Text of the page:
Judith Collins’ use of words such as ‘separatism’ and ‘segregation’ risks polarising her party supporters, write Lara Greaves and Ella Morgan.
The infamous Don Brash Ōrewa speech of 2004 may be seared into the national memory, but many of us do not directly remember it. An 18-year-old today would have been nine months old when it happened. In the next general election, there will be voters who weren’t born when it took place. So it is bizarre to see those themes, which seemed consigned to the past, lurch back into our mainstream politics.
The speech has been widely regarded as a crucial moment in “race relations” in Aotearoa. Set against the backdrop of Labour’s controversial Foreshore and Seabed Act, Brash drew on populist sentiment around fears regarding access to beaches, Treaty settlements, and the “Treaty grievance industry”, as well as perceived Māori separatism.
It led to a 17-point boost in the polls. However, as they say, timing is everything in politics. That surge had faded by the time of the 2005 general election: Brash lost. As later exposed in Nicky Hager’s book The Hollow Men, the Ōrewa speech was motivated by a naked attempt to win votes, rather than any overwhelming moral position.
A chance at a huge boost in the polls is no doubt tempting. And it is easy to see desperation in Judith Collins’ rhetoric. Last week she used the words “separatism” and “segregation” repeatedly in attacking the proposed Māori Health Authority. Over the weekend she doubled down on the tactic. This is Collins’ one shot (probably) at being PM. For National, there is no clear path to victory in 2023. MMP means elections are never in the bag, but currently, National simply doesn’t appear as a “government-in-waiting”.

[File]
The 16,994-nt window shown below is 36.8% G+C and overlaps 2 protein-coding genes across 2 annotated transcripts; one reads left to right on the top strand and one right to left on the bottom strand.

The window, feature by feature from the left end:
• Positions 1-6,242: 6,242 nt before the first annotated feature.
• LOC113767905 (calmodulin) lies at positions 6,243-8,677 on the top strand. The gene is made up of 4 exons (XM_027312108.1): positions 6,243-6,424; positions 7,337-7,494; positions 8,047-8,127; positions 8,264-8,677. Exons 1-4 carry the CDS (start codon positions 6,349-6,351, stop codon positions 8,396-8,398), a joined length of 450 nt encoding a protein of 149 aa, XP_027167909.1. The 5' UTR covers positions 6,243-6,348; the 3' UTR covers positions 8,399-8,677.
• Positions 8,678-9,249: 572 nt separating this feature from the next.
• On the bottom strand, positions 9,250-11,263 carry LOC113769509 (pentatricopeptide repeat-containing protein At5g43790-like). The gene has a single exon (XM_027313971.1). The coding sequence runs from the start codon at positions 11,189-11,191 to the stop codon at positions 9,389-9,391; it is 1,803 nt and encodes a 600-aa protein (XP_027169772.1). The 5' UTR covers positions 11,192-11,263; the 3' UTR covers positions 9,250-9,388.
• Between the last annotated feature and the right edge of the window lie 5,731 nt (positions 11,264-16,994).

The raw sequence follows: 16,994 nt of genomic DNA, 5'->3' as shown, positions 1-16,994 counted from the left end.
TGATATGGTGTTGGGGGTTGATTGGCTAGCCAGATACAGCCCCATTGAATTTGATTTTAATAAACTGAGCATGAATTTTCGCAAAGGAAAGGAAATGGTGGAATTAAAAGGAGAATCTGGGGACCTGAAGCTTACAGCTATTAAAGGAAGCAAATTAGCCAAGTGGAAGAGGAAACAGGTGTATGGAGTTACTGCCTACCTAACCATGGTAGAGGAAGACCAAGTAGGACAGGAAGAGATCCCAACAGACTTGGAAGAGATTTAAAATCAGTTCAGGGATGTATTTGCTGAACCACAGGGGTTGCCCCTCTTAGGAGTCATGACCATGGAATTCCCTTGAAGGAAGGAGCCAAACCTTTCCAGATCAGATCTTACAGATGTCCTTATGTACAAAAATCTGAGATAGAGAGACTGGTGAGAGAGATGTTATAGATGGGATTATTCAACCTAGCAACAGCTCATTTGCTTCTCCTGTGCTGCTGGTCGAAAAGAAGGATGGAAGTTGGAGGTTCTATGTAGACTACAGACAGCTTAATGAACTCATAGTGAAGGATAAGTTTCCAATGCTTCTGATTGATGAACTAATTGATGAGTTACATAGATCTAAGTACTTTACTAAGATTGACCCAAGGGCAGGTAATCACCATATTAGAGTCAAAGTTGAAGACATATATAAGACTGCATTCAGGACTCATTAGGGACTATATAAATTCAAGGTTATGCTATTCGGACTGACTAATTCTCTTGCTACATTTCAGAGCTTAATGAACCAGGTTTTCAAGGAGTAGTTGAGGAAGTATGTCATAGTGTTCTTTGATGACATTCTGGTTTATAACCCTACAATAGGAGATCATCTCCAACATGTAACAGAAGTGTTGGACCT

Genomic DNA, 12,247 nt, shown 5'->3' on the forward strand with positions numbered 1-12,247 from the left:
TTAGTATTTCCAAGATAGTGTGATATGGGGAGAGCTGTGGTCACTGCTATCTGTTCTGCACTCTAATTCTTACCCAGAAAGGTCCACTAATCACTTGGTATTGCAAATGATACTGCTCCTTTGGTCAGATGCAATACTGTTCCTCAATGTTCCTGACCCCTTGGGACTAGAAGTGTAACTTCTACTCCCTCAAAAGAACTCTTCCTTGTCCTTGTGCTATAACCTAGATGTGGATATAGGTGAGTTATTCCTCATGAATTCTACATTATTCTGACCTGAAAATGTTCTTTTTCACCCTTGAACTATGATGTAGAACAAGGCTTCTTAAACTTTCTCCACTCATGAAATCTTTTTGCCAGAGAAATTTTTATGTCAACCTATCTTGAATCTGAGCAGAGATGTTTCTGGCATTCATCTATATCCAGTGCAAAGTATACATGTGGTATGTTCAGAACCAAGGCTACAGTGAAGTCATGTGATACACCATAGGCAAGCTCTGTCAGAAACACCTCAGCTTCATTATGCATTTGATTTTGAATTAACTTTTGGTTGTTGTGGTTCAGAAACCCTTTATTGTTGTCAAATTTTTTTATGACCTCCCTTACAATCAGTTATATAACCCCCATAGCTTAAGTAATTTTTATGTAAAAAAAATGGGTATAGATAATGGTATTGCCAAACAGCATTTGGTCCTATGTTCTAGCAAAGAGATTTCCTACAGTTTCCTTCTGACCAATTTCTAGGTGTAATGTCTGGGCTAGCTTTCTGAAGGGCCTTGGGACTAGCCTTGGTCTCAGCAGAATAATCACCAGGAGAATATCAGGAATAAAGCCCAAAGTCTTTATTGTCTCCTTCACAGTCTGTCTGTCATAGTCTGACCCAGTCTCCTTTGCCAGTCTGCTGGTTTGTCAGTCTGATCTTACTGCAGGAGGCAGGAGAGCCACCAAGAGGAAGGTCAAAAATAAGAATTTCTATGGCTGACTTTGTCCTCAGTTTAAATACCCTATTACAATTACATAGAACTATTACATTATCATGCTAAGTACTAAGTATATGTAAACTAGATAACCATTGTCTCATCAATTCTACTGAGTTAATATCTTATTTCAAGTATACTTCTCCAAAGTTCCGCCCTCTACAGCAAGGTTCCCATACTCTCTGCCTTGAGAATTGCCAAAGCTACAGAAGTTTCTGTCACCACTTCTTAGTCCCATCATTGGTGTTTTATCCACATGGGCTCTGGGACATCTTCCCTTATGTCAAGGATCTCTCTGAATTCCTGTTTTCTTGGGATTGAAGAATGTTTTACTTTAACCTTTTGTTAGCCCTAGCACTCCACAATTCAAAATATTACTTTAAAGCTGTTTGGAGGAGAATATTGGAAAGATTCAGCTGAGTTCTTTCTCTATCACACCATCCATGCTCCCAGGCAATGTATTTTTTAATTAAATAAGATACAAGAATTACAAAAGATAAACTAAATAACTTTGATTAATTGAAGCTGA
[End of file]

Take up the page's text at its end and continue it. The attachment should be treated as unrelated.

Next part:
When Collins first became leader we had concerns that she might “pull an Ōrewa”. Her views about ethnicity have raised eyebrows in the past. For example, her deleted tweet around being a “woman of colour – the colour white”, and her later comments that she felt “sick of being demonised” for her ethnicity.
The National Party’s own post-election review recommended that Māori representation needs to be improved, the Treaty of Waitangi should be embedded in the party’s constitution, and that candidates should stand in the Māori electorates. Despite this, Collins’ position seems to disregard this suggested focus on Māori. It runs counter to the expert advice commissioned by the National Party following its failure at the last election – and if New Zealand’s experience with Covid-19 has taught us anything, it’s the importance of listening to experts.
Last week, Te Puna Ora Mataatua chief executive Chris Tooley labelled the move “hypocritical” after pointing out that Collins was part of the Key government who oversaw the establishment of Whānau Ora. The move also seems like even more of a step backwards after Key arguably moved the rhetoric beyond separatism and took steps such as working with the Māori Party.